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SUVA, Fiji Islands (September 27, 1999 – Fiji Daily Post)---Fiji’s textile industry has the capacity to sell more to the United States of America.

However, Prime Minister Mahendra Chaudhry said at a dinner in New York that the main drawback was the quota limitation imposed by the U.S. authorities.

Former Minister for Foreign Affairs Berenado Vunibobo, in an interview last year, said that it was hard for the U.S. to increase Fiji's quota.

He also stated that there were positive signs ahead but that would depend on the type of negotiations held.

The Prime Minister has urged the U.S. government to look at increasing Fiji's quota.

"As a champion of free global trade and the pivotal role of the private sector as the engine of growth in market economies, the United States needs to demonstrate its sincerity in helping small island developing states in achieving, greater self-reliance through increased investment and trade," the Prime Minister said.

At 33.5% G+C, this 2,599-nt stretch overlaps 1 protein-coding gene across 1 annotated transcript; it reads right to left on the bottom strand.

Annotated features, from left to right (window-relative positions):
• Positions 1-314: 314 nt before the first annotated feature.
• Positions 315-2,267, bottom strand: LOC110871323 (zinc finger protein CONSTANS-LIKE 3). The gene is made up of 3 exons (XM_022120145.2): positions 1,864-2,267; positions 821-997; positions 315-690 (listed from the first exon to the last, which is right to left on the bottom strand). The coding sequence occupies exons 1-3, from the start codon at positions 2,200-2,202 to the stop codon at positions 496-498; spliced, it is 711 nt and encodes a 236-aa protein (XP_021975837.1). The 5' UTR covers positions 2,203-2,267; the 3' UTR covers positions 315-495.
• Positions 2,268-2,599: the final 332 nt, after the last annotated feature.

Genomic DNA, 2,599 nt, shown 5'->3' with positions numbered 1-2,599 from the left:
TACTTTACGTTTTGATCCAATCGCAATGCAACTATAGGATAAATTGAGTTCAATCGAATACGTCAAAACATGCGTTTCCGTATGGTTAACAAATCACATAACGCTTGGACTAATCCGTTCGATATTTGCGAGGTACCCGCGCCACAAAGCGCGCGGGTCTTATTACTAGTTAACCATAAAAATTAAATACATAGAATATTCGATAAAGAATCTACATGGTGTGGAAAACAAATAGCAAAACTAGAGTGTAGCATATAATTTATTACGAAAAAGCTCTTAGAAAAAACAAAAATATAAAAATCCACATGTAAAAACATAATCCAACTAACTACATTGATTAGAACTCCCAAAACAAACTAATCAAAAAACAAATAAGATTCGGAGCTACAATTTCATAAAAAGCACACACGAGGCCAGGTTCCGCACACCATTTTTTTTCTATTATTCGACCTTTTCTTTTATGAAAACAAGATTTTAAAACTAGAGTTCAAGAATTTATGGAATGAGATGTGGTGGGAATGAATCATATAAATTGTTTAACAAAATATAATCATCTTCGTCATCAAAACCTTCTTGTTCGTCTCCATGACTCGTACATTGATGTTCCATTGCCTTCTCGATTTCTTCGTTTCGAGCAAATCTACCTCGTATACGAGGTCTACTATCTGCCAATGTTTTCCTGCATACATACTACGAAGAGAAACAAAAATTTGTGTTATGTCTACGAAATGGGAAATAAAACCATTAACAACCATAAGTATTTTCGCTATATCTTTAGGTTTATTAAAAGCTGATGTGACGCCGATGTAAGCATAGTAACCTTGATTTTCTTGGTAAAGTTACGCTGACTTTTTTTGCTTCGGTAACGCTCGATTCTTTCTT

The Prime Minister also raised Fiji's concern over the lack of genuine commitment by the international community, and especially by both bilateral and multilateral donor agencies and the large developed markets, to positively respond to the Barbados Program commitment that was made five years ago.

He said that his government was hopeful that the UN’s Special Session on Small Island Developing States will readily agree on a common regime of international support to assist them in their efforts to achieve sustainable development.

He said that Fiji welcomes the new emphasis by multi-lateral agencies like the World Bank, the IMF and the Asian Development Bank to assist developing economies in the eradication of poverty, in enhancing human resources development support through better education and health facilities and services, and in the improvement and expansion of infrastructure to support increased investment in the economy by both foreign and local entrepreneurs.

For additional reports from The Post-Courier, go to PACIFIC ISLANDS REPORT News/Information Links: Newspapers/The Post-Courier (Papua New Guinea).

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